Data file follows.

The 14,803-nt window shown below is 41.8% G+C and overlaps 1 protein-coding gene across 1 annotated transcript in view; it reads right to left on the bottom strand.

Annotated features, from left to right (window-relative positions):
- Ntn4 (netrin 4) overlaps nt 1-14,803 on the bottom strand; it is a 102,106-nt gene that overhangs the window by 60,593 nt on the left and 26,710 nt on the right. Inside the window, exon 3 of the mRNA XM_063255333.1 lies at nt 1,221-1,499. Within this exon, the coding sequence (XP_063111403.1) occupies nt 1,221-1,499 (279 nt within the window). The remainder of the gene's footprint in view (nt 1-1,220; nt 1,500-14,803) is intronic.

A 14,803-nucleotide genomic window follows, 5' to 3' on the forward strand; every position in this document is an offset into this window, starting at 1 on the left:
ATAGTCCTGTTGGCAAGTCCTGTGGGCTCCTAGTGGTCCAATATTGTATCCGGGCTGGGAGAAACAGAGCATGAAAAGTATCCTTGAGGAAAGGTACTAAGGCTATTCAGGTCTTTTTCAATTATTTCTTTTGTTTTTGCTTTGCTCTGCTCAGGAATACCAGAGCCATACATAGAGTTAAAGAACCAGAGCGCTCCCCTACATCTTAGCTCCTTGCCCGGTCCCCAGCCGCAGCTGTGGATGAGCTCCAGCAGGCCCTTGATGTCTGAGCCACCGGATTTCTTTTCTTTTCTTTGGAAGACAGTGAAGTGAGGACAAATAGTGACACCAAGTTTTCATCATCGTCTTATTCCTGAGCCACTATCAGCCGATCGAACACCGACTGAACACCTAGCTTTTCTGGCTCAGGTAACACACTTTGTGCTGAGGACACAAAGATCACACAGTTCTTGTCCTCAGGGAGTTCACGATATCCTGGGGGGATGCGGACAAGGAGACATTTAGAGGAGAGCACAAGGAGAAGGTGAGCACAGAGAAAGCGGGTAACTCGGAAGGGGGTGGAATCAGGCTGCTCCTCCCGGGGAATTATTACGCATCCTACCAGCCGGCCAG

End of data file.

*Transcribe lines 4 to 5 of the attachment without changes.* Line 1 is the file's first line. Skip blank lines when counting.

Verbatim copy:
A 14,803-nucleotide genomic window follows, 5' to 3' on the forward strand; every position in this document is an offset into this window, starting at 1 on the left:
ATAGTCCTGTTGGCAAGTCCTGTGGGCTCCTAGTGGTCCAATATTGTATCCGGGCTGGGAGAAACAGAGCATGAAAAGTATCCTTGAGGAAAGGTACTAAGGCTATTCAGGTCTTTTTCAATTATTTCTTTTGTTTTTGCTTTGCTCTGCTCAGGAATACCAGAGCCATACATAGAGTTAAAGAACCAGAGCGCTCCCCTACATCTTAGCTCCTTGCCCGGTCCCCAGCCGCAGCTGTGGATGAGCTCCAGCAGGCCCTTGATGTCTGAGCCACCGGATTTCTTTTCTTTTCTTTGGAAGACAGTGAAGTGAGGACAAATAGTGACACCAAGTTTTCATCATCGTCTTATTCCTGAGCCACTATCAGCCGATCGAACACCGACTGAACACCTAGCTTTTCTGGCTCAGGTAACACACTTTGTGCTGAGGACACAAAGATCACACAGTTCTTGTCCTCAGGGAGTTCACGATATCCTGGGGGGATGCGGACAAGGAGACATTTAGAGGAGAGCACAAGGAGAAGGTGAGCACAGAGAAAGCGGGTAACTCGGAAGGGGGTGGAATCAGGCTGCTCCTCCCGGGGAATTATTACGCATCCTACCAGCCGGCCAG